Samsung 850 EVO SSD Review (1TB) – Differing Series Controllers Compared


SSD testing at TSSDR differs slightly, depending on whether we are looking at consumer or enterprise SSDs.  For consumer SSDs, our goal is to test in a system that has been optimized with our SSD Optimization Guide. To see the best performance possible the CPU C states have been disabled, C1E support has been disabled, Enhanced Intel SpeedStep Technology (EIST) has been disabled. Benchmarks for consumer testing are also benchmarks with a fresh drive so, not only can we verify that manufacturer specifications are in line but also, so the consumer can replicate our tests to confirm that they have an SSD that is top-notch.  We even provide links to most of the benchmarks used in the report.

Sean Webster Test Bench Z97 Water 3.0

This is an updated test bench and, as such, we would love to thank those who jumped in specifically to help the cause.  Key contributors to this build are our friends at ASRock for the motherboard and CPU and be quiet! for the PSU and cooling fans. Also, a big thank you to Thermaltake for the case and Kingston for the RAM. We have detailed all components in the table below and they are all linked should you wish to make a duplicate of our system as so many seem to do, or check out the price of any single component.  As always, we appreciate your support in any purchase through our links!


This Test Bench build was the result of some great relationships and purchase; our appreciation goes to the below mentioned manufacturers for their support in our project. All of the components we use for testing and evaluation can be easily purchased at a relatively affordable price. The links provided below can assist in pricing, as well as availability for those of you who may find interest in our equipment.

PC CHASSIS: Thermaltake Urban T81
MOTHERBOARD: ASRock Z97 Extreme6
CPU: Intel Core i5-4670K
CPU COOLER: Thermaltake Water 3.0 Ultimate
POWER SUPPLY: be quiet! Dark Power Pro 10 850W
SYSTEM COOLING: be quiet! Silent Wings 2
MEMORY: Kingston HyperX Beast 2400Mhz


The software we will be using for today’s analysis is typical of many of our reviews and consists of ATTO Disk Benchmark, Crystal Disk Info, Crystal Disk Mark, AS SSD, Anvil’s Storage Utilities, PCMark 8, and PCMark Vantage. We prefer to test with easily accessible software that the consumer can obtain, and in many cases, we even provide links. Our selection of software allows each to build on the last and to provide validation to results already obtained.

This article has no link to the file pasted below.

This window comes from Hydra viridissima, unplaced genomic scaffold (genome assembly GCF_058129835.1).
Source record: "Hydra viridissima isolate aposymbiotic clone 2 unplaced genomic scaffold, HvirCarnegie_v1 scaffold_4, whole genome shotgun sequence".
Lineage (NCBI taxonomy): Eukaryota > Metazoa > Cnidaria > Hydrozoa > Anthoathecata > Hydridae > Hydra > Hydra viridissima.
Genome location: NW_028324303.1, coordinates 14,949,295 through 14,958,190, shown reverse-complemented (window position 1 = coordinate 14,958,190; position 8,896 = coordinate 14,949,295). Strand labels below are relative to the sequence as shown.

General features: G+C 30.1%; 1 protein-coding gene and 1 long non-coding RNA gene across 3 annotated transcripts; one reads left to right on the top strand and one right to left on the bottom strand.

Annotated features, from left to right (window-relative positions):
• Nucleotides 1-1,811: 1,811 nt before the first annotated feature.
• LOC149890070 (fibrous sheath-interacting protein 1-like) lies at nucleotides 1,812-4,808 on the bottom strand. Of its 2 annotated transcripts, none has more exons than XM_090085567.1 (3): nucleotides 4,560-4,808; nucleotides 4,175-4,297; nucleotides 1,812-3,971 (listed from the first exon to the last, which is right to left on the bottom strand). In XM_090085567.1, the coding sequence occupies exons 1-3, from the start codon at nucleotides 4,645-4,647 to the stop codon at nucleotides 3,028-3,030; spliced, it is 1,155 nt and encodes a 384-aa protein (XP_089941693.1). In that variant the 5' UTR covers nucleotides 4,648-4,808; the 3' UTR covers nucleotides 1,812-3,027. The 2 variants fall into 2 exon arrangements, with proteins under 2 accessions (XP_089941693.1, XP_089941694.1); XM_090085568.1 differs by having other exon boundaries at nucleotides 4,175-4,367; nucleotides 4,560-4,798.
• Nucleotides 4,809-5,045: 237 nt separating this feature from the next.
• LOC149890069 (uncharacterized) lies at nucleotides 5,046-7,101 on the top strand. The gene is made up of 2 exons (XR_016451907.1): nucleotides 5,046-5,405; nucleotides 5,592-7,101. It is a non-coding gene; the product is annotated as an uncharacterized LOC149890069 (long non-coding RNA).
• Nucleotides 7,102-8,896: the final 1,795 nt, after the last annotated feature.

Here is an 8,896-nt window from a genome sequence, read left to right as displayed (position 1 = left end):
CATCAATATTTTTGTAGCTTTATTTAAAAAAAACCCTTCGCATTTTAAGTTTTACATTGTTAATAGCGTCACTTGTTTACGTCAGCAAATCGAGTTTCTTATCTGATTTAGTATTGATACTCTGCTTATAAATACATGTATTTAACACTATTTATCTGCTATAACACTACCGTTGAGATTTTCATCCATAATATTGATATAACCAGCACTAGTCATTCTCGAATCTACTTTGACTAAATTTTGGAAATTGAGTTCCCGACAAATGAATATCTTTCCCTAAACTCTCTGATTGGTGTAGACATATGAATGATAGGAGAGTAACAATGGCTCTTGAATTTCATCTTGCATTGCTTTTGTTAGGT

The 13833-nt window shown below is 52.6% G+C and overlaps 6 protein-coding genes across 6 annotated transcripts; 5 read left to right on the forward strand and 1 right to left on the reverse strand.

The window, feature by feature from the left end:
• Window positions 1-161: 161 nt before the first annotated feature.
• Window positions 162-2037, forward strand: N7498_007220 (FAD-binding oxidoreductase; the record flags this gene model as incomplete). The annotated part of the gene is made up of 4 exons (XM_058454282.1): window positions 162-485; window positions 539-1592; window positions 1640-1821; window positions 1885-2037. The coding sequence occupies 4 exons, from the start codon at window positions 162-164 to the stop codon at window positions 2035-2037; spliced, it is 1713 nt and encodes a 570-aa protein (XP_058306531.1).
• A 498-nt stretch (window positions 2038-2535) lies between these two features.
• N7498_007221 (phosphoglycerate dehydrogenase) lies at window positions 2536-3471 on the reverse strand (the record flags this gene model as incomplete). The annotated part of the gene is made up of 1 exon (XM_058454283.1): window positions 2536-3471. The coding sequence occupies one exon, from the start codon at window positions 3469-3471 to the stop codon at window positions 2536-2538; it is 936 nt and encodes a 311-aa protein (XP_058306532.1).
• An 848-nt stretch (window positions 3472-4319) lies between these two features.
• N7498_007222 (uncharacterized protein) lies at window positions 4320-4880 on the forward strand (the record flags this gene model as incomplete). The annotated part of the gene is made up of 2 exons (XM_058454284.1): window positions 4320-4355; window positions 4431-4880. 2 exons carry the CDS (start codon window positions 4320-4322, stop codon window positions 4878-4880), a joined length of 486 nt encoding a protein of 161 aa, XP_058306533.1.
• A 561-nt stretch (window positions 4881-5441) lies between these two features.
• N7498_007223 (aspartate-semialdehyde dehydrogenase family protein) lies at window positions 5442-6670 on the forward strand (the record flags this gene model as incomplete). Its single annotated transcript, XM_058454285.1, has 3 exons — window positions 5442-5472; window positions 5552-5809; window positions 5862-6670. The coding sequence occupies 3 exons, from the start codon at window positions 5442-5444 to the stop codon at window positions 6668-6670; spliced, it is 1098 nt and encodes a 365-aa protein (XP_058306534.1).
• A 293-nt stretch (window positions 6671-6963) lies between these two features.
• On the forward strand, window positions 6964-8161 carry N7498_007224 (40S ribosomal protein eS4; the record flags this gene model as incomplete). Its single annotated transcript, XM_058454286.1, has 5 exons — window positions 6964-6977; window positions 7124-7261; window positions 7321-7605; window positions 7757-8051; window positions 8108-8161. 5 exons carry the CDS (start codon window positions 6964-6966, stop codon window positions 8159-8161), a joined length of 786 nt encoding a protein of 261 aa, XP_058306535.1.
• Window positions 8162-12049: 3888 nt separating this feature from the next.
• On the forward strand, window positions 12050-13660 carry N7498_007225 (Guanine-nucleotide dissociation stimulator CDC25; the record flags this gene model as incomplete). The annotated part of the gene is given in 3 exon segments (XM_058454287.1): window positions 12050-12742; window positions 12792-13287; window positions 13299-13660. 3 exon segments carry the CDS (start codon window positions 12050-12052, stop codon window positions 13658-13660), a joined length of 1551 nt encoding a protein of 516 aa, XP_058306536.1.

Crystal Disk Info is a great tool for displaying the characteristics and health of storage devices. It displays everything from temperatures, to the number of hours the device has been powered, and even to the extent of informing you of the firmware of the device.

Samsung 850 EVO 1TB CDISamsung has included only key S.M.A.R.T. attributes in which to monitor the drive over time.  The Total Host Writes is nice to see as well as the temperature monitoring value.  From the features list we can see the Samsun 850 EVO supports NCQ, TRIM, and DEVSLP.


ATTO Disk Benchmark is perhaps one of the oldest benchmarks going and is definitely the main staple for manufacturer performance specifications. ATTO uses RAW or compressible data and, for our benchmarks, we use a set length of 256mb and test both the read and write performance of various transfer sizes ranging from 0.5 to 8192kb. Manufacturers prefer this method of testing as it deals with raw (compressible) data rather than random (includes incompressible data) which, although more realistic, results in lower performance results.

Samsung 850 EVO 1TB ATTOATTO provides our first look into performance. Based upon the results, the Samsung 850 EVO rivals even the 850 Pro. Sequential speeds reach 558MB/s read and 535MB/s write. When compared to the lower capacities, we can see the 1TB model provides slightly better small file size transfer speeds.

Something not often picked up in ATTO that provides a great indicator of visible performance is the speeds at the low 4K file size.  The 850 EVO demonstrates some of the best we have seen with both read and write being above 300MB/s, a plateau the most SSDs have yet to reach.


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    Any idea why this drive isn’t offered in a 1.5 or 2 TB version? There is room in the housing and there must be a market for larger drives.